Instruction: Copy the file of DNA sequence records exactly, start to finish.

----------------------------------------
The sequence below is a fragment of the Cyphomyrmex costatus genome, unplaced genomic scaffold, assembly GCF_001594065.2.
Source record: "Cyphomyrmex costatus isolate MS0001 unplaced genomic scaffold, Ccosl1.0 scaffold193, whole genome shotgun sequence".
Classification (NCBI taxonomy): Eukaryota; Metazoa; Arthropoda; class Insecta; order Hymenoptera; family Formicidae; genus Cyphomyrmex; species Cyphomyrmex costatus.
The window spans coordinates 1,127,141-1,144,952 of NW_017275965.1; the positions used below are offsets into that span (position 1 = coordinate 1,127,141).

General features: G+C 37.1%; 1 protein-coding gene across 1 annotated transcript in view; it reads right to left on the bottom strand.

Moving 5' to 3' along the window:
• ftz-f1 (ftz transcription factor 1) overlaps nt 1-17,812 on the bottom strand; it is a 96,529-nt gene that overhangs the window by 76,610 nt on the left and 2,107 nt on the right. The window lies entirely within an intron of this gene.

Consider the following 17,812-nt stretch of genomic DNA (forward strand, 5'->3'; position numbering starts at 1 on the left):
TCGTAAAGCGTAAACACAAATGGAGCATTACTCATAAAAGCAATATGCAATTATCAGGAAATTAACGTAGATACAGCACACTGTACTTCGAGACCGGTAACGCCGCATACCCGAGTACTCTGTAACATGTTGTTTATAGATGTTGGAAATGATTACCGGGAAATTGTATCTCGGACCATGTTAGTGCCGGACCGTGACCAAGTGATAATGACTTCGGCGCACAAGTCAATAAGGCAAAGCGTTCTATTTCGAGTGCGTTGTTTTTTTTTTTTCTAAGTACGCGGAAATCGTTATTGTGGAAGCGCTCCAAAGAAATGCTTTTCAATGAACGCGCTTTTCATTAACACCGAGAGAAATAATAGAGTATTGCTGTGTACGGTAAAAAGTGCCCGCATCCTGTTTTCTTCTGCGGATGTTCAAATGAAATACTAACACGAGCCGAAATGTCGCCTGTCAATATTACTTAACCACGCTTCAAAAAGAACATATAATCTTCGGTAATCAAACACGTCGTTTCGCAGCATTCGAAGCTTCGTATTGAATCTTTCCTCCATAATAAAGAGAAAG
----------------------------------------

The sequence below is a fragment of the Cyphomyrmex costatus genome, unplaced genomic scaffold, assembly GCF_001594065.2.
Source record: "Cyphomyrmex costatus isolate MS0001 unplaced genomic scaffold, Ccosl1.0 scaffold193, whole genome shotgun sequence".
Classification (NCBI taxonomy): Eukaryota; Metazoa; Arthropoda; class Insecta; order Hymenoptera; family Formicidae; genus Cyphomyrmex; species Cyphomyrmex costatus.
The window spans coordinates 1,127,141-1,144,952 of NW_017275965.1; the positions used below are offsets into that span (position 1 = coordinate 1,127,141).

General features: G+C 37.1%; 1 protein-coding gene across 1 annotated transcript in view; it reads right to left on the bottom strand.

Moving 5' to 3' along the window:
• ftz-f1 (ftz transcription factor 1) overlaps nt 1-17,812 on the bottom strand; it is a 96,529-nt gene that overhangs the window by 76,610 nt on the left and 2,107 nt on the right. The window lies entirely within an intron of this gene.

Consider the following 17,812-nt stretch of genomic DNA (forward strand, 5'->3'; position numbering starts at 1 on the left):
TCGTAAAGCGTAAACACAAATGGAGCATTACTCATAAAAGCAATATGCAATTATCAGGAAATTAACGTAGATACAGCACACTGTACTTCGAGACCGGTAACGCCGCATACCCGAGTACTCTGTAACATGTTGTTTATAGATGTTGGAAATGATTACCGGGAAATTGTATCTCGGACCATGTTAGTGCCGGACCGTGACCAAGTGATAATGACTTCGGCGCACAAGTCAATAAGGCAAAGCGTTCTATTTCGAGTGCGTTGTTTTTTTTTTTTCTAAGTACGCGGAAATCGTTATTGTGGAAGCGCTCCAAAGAAATGCTTTTCAATGAACGCGCTTTTCATTAACACCGAGAGAAATAATAGAGTATTGCTGTGTACGGTAAAAAGTGCCCGCATCCTGTTTTCTTCTGCGGATGTTCAAATGAAATACTAACACGAGCCGAAATGTCGCCTGTCAATATTACTTAACCACGCTTCAAAAAGAACATATAATCTTCGGTAATCAAACACGTCGTTTCGCAGCATTCGAAGCTTCGTATTGAATCTTTCCTCCATAATAAAGAGAAAG